USC to Pay $215 Million in Sexual Abuse Lawsuit Settlement
The University of Southern California has settled a class-action lawsuit involving gynecologist Dr. George M. Tyndall, who sexually abused hundreds of students for decades.
As a part of the settlement, the university will provide a $215 million Settlement Fund for survivors who were sexually assaulted, abused or harassed by Tyndall during his decades-long stint at the campus medical center.
Confirmed Settlement Class Members will receive payments ranging from $2,500 to $250,000, which will be decided on the basis of the submission of a claim form describing their experience, impact, and/or damages suffered.
“This proposed settlement not only brings meaningful relief to this class of USC graduates and students but stands as a testament both to the strength of these women, coming forward to tell their truth, and to the ability of class actions to create real positive impact for those who have suffered,” the JND Legal Administration firm that represented the former students said in a release.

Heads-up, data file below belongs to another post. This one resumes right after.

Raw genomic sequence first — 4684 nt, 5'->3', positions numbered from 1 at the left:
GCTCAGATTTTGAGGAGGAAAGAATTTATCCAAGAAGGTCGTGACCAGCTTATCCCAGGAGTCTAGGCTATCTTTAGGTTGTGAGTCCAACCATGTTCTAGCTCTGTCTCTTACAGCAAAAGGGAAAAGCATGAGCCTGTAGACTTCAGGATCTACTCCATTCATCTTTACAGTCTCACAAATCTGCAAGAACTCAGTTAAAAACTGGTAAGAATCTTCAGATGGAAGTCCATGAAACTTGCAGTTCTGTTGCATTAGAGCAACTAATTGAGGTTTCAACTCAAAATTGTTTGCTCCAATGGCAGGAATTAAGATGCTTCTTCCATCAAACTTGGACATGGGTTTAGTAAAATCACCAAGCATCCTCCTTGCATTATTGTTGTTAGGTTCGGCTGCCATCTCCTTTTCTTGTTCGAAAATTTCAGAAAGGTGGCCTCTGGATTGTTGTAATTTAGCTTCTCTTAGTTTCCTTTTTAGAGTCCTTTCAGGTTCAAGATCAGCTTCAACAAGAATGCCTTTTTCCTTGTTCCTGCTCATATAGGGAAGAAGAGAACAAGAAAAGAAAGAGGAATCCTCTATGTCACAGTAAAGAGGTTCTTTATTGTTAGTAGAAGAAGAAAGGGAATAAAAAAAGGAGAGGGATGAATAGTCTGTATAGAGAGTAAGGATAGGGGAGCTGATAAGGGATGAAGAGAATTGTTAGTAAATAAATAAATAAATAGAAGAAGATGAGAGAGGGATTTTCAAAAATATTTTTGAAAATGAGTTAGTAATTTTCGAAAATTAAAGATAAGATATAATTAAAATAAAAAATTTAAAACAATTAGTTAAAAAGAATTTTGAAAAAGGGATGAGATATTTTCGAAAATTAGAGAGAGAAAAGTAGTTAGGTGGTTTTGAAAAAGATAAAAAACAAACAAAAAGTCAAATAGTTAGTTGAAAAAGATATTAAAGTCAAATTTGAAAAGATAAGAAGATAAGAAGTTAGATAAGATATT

The settlement also requires the university to undertake initiatives that would help in preventing such incidents from happening in the future. It would hire an independent women’s health advocate on campus, conduct stringent background checks, training, and monitoring of health center employees, and improve procedures at the university for preventing and reporting potential abuse or harassment, among other measures.
Last month, Tyndall was charged with 18 counts of sexual penetration and 11 counts of sexual battery by fraud for sexually assaulting 16 young women who went to the campus health center for annual exams or for other treatments between 2009 and 2016. If convicted, he faces a possible maximum sentence of 53 years in state prison.
According to hundreds of reports by former and current students, Tyndall used to take nude photographs of patients while conducting inappropriate pelvic and digital penetration exams. He had also been accused of making lewd and racial comments during visits.
Tyndall allegedly often targeted minority students, including many from the university’s large Asian student population, who were not fluent in English or unfamiliar with gynecological exams.